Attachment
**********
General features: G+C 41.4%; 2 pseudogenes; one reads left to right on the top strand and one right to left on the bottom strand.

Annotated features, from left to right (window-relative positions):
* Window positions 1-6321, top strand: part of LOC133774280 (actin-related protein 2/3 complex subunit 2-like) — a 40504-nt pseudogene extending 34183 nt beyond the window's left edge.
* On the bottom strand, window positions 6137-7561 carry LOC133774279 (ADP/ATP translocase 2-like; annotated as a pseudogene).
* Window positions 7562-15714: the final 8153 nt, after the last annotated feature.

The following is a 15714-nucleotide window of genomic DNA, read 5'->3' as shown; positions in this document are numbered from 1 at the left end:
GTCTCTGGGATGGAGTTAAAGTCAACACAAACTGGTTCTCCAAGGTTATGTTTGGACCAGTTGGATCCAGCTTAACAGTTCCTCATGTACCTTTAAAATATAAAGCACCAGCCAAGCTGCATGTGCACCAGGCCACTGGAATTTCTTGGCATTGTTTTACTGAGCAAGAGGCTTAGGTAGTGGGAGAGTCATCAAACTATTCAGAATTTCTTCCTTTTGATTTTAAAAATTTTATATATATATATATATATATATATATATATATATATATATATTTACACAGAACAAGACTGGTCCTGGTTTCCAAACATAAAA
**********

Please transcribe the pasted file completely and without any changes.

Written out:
General features: G+C 41.4%; 2 pseudogenes; one reads left to right on the top strand and one right to left on the bottom strand.

Annotated features, from left to right (window-relative positions):
* Window positions 1-6321, top strand: part of LOC133774280 (actin-related protein 2/3 complex subunit 2-like) — a 40504-nt pseudogene extending 34183 nt beyond the window's left edge.
* On the bottom strand, window positions 6137-7561 carry LOC133774279 (ADP/ATP translocase 2-like; annotated as a pseudogene).
* Window positions 7562-15714: the final 8153 nt, after the last annotated feature.

The following is a 15714-nucleotide window of genomic DNA, read 5'->3' as shown; positions in this document are numbered from 1 at the left end:
GTCTCTGGGATGGAGTTAAAGTCAACACAAACTGGTTCTCCAAGGTTATGTTTGGACCAGTTGGATCCAGCTTAACAGTTCCTCATGTACCTTTAAAATATAAAGCACCAGCCAAGCTGCATGTGCACCAGGCCACTGGAATTTCTTGGCATTGTTTTACTGAGCAAGAGGCTTAGGTAGTGGGAGAGTCATCAAACTATTCAGAATTTCTTCCTTTTGATTTTAAAAATTTTATATATATATATATATATATATATATATATATATATATATATTTACACAGAACAAGACTGGTCCTGGTTTCCAAACATAAAA